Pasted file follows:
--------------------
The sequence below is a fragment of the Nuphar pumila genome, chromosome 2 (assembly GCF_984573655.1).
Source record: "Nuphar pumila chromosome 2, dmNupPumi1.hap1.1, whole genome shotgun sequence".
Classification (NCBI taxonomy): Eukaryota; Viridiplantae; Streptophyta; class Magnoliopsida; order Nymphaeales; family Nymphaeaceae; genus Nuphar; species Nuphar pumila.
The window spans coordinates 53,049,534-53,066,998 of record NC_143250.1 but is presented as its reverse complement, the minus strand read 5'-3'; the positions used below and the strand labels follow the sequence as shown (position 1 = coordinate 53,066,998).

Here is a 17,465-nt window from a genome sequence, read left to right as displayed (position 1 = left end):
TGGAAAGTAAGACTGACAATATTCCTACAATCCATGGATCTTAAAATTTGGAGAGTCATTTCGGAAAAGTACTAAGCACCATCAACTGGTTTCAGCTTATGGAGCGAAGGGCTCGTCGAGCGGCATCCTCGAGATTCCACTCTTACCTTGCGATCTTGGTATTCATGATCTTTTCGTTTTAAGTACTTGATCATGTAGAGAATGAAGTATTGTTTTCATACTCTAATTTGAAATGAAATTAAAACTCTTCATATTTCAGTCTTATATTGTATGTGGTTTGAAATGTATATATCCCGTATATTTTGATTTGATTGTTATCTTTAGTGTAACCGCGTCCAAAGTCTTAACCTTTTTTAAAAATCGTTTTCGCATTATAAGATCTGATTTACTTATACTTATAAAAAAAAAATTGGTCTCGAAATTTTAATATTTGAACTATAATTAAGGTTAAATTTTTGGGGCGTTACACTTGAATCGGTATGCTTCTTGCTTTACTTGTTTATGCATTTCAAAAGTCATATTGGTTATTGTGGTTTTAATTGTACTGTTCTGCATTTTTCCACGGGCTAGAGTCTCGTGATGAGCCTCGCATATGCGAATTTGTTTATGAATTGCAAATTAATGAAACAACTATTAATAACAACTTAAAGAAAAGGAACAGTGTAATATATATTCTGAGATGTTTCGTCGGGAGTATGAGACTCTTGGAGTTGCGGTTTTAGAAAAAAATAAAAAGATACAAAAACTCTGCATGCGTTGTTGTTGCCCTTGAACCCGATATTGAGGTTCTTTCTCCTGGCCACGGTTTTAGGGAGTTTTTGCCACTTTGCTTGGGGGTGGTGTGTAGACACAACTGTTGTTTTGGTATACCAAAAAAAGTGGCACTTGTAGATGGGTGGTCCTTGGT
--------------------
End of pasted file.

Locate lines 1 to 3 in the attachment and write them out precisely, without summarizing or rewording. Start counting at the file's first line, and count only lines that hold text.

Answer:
The sequence below is a fragment of the Nuphar pumila genome, chromosome 2 (assembly GCF_984573655.1).
Source record: "Nuphar pumila chromosome 2, dmNupPumi1.hap1.1, whole genome shotgun sequence".
Classification (NCBI taxonomy): Eukaryota; Viridiplantae; Streptophyta; class Magnoliopsida; order Nymphaeales; family Nymphaeaceae; genus Nuphar; species Nuphar pumila.